“It’s like someone who has a great figure who has to wear a burlap sack; this is an artist being fitted with an August Wilson garment that couldn’t have been more perfect. And he wore it beautifully. He just played the role beautifully.”
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Before his lead role in Black Panther, Chadwick Boseman—who died of colon cancer at the age of 43—graduated from Howard University, wrote plays, acted and directed in theatre, and had small roles in television.
Boseman brought depth and empathy to each character he played, never mind what was going on in his private life as we learned that during the greatest heights of his ground-breaking career, Boseman was secretly struggling with his deteriorating health.
A tribute from Black Panther co-star Lupita Nyong’o gave us a glimpse into just what it was that made Boseman someone people looked up to and loved not just from the outside as fans so often are but within his circle of colleagues and those who were so lucky to have worked with him.
“You got the sense that he was fully present and also somehow fully aware of things in the distant future,” she wrote.
“He was absorbent. Agile. He set the bar high by working with a generosity of spirit, creating an ego-free environment by sheer example, and he always had a warm gaze and a strong embrace to share.”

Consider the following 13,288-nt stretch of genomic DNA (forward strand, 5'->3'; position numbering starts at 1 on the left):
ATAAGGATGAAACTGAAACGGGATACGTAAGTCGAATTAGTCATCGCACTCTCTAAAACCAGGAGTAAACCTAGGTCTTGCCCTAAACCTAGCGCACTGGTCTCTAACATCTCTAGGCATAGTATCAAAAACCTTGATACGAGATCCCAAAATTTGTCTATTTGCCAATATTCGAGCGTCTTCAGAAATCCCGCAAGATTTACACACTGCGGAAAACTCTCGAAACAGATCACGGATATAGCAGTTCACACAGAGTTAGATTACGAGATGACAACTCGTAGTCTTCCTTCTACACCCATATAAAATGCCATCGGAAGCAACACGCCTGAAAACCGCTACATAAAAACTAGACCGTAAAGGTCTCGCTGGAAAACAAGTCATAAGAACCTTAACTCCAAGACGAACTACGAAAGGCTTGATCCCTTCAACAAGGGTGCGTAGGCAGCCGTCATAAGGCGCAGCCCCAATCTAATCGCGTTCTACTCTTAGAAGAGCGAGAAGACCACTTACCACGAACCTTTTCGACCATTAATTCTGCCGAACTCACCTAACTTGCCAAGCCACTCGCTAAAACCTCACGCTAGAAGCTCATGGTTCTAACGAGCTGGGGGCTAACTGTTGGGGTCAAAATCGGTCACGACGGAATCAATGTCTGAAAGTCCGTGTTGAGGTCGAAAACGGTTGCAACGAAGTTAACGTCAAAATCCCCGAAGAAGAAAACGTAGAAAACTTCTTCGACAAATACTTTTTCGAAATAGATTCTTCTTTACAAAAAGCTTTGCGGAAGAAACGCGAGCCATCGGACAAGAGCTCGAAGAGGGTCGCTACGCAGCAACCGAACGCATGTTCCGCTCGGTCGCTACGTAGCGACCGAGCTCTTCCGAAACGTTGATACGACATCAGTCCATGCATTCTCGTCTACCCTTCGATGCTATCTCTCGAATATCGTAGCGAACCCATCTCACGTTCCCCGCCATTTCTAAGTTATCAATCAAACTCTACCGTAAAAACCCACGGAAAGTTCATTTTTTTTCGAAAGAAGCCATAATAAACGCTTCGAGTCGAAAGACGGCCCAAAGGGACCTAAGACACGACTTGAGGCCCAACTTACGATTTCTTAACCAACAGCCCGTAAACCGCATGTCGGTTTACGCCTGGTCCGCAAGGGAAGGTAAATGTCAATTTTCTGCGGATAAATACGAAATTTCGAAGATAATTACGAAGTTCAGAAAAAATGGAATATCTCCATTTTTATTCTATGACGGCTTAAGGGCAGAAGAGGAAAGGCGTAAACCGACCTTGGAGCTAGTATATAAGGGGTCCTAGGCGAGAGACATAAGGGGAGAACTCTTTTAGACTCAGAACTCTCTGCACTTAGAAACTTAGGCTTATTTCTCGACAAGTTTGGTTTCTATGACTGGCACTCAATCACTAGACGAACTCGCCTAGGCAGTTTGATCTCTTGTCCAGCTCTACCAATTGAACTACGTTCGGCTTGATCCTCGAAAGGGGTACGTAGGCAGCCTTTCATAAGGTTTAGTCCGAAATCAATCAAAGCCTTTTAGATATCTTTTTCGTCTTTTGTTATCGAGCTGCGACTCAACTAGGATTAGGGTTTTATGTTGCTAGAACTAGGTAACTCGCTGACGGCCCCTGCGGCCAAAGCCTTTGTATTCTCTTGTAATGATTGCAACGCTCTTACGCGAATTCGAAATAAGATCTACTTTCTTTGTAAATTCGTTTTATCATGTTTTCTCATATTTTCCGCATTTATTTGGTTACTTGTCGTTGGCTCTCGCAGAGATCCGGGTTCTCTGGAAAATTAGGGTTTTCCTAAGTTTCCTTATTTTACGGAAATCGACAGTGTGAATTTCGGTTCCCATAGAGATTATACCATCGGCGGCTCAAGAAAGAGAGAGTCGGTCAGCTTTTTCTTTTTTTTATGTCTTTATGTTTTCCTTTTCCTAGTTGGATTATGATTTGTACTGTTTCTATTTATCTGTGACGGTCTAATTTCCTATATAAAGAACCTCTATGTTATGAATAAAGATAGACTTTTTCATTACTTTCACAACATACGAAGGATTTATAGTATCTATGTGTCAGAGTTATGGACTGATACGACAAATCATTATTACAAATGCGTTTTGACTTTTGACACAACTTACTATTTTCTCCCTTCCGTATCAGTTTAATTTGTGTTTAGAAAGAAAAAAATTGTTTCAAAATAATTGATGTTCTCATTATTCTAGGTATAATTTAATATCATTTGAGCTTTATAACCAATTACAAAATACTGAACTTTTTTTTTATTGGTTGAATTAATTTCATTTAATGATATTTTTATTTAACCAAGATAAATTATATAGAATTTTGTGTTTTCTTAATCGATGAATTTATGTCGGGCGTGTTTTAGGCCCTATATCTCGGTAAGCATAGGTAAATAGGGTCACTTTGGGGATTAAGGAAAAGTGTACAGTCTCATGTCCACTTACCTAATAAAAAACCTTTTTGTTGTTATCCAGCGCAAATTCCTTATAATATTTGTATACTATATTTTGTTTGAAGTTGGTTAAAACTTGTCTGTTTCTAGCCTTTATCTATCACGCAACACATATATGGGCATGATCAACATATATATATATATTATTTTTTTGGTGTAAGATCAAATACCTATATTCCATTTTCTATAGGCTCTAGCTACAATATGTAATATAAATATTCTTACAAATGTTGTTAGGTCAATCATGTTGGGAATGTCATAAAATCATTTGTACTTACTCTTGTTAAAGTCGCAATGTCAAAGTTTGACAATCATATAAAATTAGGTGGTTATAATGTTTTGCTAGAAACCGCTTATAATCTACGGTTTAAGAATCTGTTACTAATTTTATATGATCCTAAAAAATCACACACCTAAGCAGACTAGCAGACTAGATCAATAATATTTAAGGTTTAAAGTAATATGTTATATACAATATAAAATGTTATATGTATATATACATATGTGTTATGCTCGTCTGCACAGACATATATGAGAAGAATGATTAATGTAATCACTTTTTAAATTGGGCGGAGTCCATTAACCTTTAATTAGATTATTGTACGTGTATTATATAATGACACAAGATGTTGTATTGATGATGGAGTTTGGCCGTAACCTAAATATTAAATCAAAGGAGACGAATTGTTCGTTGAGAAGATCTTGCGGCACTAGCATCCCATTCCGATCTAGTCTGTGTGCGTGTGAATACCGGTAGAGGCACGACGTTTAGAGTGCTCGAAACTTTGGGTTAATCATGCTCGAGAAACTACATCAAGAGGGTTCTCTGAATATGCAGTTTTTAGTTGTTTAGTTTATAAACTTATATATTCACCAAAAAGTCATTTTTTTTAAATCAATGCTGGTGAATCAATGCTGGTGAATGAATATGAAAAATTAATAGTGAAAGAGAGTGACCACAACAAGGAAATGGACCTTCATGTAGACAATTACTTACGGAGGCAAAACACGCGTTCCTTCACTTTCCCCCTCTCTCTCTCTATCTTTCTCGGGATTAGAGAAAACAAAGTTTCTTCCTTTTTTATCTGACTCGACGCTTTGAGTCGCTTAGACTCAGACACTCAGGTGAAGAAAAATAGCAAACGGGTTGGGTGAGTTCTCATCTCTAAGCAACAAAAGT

The bar soared with his performance of Levee in Ma Rainey’s Black Bottom. The way Boseman plays the young musician’s ambitious approach to music and life and portrays the sheer emotional depth of his experience as Levee is nothing short of riveting.
In a six-minute speech at one point in the film, Levee interrupts a series of lighthearted jabs and grows serious. He goes on to relate the story of his mother’s rape at the hands of a group of white men when he was just 8 years old, and his father’s subsequent quest for vengeance. Boseman’s artistry is at its peak during the monologue.
Levee is “starting the story from a place of defiance, and then moving to a place of extraordinary intimacy and unbelievable frailty, compared to the laughter and buoyancy that was just in that room,” says Wolfe. “It is a monster of a monologue. My main job was creating a space that would be so safe as to allow Chad to go to his most vulnerable, unguarded place that he possibly could, so there would be nothing to stand between him and the depth of his own emotional skills.”
You watch his performance in Ma Rainey’s Black Bottom knowing that during this time he had secretly been battling cancer for four years—finally being overtaken by it following the filming of this very film at the age of 43, in his Los Angeles home surrounded by his wife and family.
The statement released by his team informed us all that not only did Boseman have stage II colon cancer since 2016 but in between all his starring roles, he had played the very real role of hospital patient as it progressed.
“A true fighter, Chadwick persevered through it all, and brought you many of the films you have come to love so much from Marshall to Da 5 Bloods, August Wilson’s Ma Rainey’s Black Bottom and several more, all were filmed during and between countless surgeries and chemotherapy.”
The end of the film leaves you bereft—not due to the impact of an explosive moment of rage, but of knowing that this is the last time you ever get to see Boseman flex his amazing acting skills in a new film. Ma Rainey’s Black Bottom leaves you mourning tragedies both on- and off-screen.